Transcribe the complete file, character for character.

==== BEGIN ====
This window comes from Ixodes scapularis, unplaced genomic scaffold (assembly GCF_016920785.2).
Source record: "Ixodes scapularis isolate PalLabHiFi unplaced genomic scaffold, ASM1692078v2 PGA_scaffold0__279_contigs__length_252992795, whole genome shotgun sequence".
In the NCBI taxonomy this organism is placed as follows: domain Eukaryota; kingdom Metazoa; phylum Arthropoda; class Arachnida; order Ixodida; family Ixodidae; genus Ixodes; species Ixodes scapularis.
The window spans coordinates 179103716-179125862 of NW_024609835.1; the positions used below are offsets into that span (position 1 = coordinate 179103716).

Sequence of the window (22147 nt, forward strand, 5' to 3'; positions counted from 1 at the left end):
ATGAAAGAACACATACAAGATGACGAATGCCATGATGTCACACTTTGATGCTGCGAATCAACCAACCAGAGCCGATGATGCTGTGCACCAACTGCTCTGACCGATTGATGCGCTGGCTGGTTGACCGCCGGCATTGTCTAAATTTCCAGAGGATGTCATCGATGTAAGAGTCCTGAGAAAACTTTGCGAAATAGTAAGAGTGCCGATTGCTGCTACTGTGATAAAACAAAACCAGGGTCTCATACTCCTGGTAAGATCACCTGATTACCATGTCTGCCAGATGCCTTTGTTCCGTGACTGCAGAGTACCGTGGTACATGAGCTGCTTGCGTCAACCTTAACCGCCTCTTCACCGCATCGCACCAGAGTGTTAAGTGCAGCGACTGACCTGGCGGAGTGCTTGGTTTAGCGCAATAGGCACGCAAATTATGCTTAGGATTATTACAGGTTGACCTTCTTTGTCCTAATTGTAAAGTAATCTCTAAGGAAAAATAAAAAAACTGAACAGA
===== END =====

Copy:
This window comes from Ixodes scapularis, unplaced genomic scaffold (assembly GCF_016920785.2).
Source record: "Ixodes scapularis isolate PalLabHiFi unplaced genomic scaffold, ASM1692078v2 PGA_scaffold0__279_contigs__length_252992795, whole genome shotgun sequence".
In the NCBI taxonomy this organism is placed as follows: domain Eukaryota; kingdom Metazoa; phylum Arthropoda; class Arachnida; order Ixodida; family Ixodidae; genus Ixodes; species Ixodes scapularis.
The window spans coordinates 179103716-179125862 of NW_024609835.1; the positions used below are offsets into that span (position 1 = coordinate 179103716).

Sequence of the window (22147 nt, forward strand, 5' to 3'; positions counted from 1 at the left end):
ATGAAAGAACACATACAAGATGACGAATGCCATGATGTCACACTTTGATGCTGCGAATCAACCAACCAGAGCCGATGATGCTGTGCACCAACTGCTCTGACCGATTGATGCGCTGGCTGGTTGACCGCCGGCATTGTCTAAATTTCCAGAGGATGTCATCGATGTAAGAGTCCTGAGAAAACTTTGCGAAATAGTAAGAGTGCCGATTGCTGCTACTGTGATAAAACAAAACCAGGGTCTCATACTCCTGGTAAGATCACCTGATTACCATGTCTGCCAGATGCCTTTGTTCCGTGACTGCAGAGTACCGTGGTACATGAGCTGCTTGCGTCAACCTTAACCGCCTCTTCACCGCATCGCACCAGAGTGTTAAGTGCAGCGACTGACCTGGCGGAGTGCTTGGTTTAGCGCAATAGGCACGCAAATTATGCTTAGGATTATTACAGGTTGACCTTCTTTGTCCTAATTGTAAAGTAATCTCTAAGGAAAAATAAAAAAACTGAACAGA